On the Manhattan Declaration and Apple's curation of the App Store
After receiving thousands of complaints, Apple removed the "Manhattan Declaration" app from the App Store this week. The app, which espoused anti-gay and anti-abortion views, was originally released by a religious group founded by Chuck Colson.
The app's ejection from the store has raised the ire of some who now decry Apple for not supporting free speech and/or being anti-Christian. Let's see if we can separate the light from the heat on this issue.
First of all, stories about App Store rejections have been a staple since the dawn of the App Store. Then came stories of apps that were accepted and subsequently removed. The most infamous instances of yo-yoing in and out of the store were the Google Voice apps, which have since been restored after over a year's absence, but that is a rare case. Most times, when an app is removed, it is gone forever. Some great apps have been yanked, including MiTube, Camera+, iDOS and many more.
On the inappropriate content front, Apple also removed a "Baby Shaker" application and a huge number of apps that were deemed "too sexy" for the App Store. Of course, porn apps have been banned since the App Store was announced.
More recently, Apple published a set of App Store Guidelines, where the company has gone out of its way to make sure that people with religious beliefs are not targeted by malicious or hatemongering app developers. The document, which reads as if it might have been penned by Steve Jobs himself, includes this paragraph:
We view Apps different than books or songs, which we do not curate. If you want to criticize a religion, write a book. If you want to describe sex, write a book or a song, or create a medical app. It can get complicated, but we have decided to not allow certain kinds of content in the App Store.
Apple has made it clear from day one that the App Store is "curated" according to its standards, and included in those standards is a clear message that attacking religion is off-limits. The document goes on to add in section 14.1 that "Any app that is defamatory, offensive, mean-spirited, or likely to place the targeted individual or group in harms way [sic] will be rejected." That language is repeated in section 19.1, which states "Apps containing references or commentary about a religious, cultural or ethnic group that are defamatory, offensive, mean-spirited or likely to expose the targeted group to harm or violence will be rejected."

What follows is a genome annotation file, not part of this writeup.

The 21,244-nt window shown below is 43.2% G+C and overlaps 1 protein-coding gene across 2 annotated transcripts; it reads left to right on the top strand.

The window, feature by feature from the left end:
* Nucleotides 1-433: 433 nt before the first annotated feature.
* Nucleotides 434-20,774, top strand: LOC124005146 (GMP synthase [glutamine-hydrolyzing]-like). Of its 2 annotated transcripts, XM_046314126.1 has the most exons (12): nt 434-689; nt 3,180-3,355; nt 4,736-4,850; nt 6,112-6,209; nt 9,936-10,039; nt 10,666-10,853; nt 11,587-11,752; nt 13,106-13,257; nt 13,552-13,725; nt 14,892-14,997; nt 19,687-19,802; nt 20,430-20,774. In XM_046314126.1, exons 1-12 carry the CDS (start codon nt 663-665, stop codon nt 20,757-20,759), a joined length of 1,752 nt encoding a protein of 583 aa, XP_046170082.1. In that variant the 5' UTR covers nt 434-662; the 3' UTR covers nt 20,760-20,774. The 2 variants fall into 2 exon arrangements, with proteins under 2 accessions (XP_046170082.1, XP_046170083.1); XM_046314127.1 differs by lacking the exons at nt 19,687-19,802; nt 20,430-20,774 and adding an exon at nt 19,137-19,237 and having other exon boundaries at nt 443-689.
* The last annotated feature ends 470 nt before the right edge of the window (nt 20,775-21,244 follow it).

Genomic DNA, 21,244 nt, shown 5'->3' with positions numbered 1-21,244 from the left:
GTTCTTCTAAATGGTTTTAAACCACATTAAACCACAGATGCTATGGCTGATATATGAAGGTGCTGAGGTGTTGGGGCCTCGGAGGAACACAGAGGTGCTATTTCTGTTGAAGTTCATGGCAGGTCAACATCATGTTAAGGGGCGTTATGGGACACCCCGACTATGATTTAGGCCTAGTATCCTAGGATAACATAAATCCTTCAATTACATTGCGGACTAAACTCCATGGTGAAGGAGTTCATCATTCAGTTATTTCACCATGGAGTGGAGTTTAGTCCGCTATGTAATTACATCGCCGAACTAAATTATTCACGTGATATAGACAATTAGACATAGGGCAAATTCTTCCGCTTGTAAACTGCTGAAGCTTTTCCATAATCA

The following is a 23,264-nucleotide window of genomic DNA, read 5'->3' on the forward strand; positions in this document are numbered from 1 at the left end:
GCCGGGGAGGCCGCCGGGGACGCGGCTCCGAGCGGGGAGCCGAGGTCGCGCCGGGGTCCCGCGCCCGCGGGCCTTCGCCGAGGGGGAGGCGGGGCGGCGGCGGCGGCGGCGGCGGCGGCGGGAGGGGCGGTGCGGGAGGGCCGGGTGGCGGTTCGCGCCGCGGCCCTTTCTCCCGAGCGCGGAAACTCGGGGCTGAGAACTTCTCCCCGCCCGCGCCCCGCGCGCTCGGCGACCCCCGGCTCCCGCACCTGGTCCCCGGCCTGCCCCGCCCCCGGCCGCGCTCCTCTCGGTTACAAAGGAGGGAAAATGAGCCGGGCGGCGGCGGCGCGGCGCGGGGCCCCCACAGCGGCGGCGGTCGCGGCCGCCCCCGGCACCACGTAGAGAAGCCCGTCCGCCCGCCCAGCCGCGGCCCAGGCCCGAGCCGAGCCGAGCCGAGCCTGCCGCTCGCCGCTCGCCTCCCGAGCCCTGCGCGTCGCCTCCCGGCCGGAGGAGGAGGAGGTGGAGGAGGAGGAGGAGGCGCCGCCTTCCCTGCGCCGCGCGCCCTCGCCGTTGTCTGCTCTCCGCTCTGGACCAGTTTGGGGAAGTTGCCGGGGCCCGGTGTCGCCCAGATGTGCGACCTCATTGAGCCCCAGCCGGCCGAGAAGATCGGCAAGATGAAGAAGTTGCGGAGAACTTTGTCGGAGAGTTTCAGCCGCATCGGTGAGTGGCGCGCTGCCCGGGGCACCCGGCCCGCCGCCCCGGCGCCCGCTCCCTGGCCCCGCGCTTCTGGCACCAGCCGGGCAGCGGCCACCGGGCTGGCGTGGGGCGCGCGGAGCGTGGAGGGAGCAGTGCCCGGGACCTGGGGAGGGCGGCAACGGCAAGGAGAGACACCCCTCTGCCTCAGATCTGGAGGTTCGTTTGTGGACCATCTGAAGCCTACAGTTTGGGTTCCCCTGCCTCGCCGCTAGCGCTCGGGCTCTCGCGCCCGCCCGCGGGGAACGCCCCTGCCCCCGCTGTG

Some of these terms are clearly subjective: what offends me may not offend you and vice versa. Who is the final arbiter? Clearly, as far as the App store is concerned, Apple is. As a non-governmental entity, Apple is within its rights to exercise whatever restraints on its platform it chooses to implement -- the First Amendment applies to laws abridging the freedom of the press, not the actions or decisions of those who own the presses.
Section 19.2 adds "Apps may contain or quote religious text provided the quotes or translations are accurate and not misleading. Commentary should be educational or informative rather than inflammatory."
Again, Apple has built-in protections for religious beliefs. There are a great number of applications available for people of religious faith (and, it should be noted, also apps for atheists), which severely undercuts any charge that Apple is "anti-religion" or "anti-Christian."
What Apple has not allowed are apps where "Group A" attacks "Group B." The App Store Guidelines make it clear that Apple will not accept apps that attack religion, and Apple's recent action makes it clear that Apple will also reject -- if not initially, then upon further review -- apps where religious people attack others.
Those who want to accuse Apple of "censorship" should be asked if they would be willing to support the other apps that Apple has rejected or removed, including the porn apps. The App Store is not a free-for-all, and it is not a democracy. It never claimed to be. Apple has made its intent to "censor" the App Store clear from the beginning. People of religious faith have benefited from Apple's policies, not to mention being free of the worry that Little Johnny is going to download a Hustler app on that new iPod touch his grandparents gave him for Christmas (although, without parental controls in Safari, Johnny might well surf over to the site). If consumers don't want that, they have plenty of other mobile device choices with free-for-all application ecosystems.
At the end of the day, having the app removed may be a disguised boon for the sponsors, versus having it sitting quietly on the store. Many observers have noticed that app developers get a lot of free publicity when websites write about their run-ins with Apple's review board. The same will be true for the Manhattan Declaration, which has gotten a lot of free press from articles like the one you are reading now.
"If you want to criticize a religion, write a book," says Apple in the App Store Guidelines. Perhaps the guidelines could have also said "If you want to criticize others based on your religion, write a book." Or you can create a website, which you are free to view via Safari on iOS devices if you so choose.
[Speaking of curation, some comments that were devolving into personal attacks have been removed; you may see stray replies to comments that are no longer in the thread. –Ed.]
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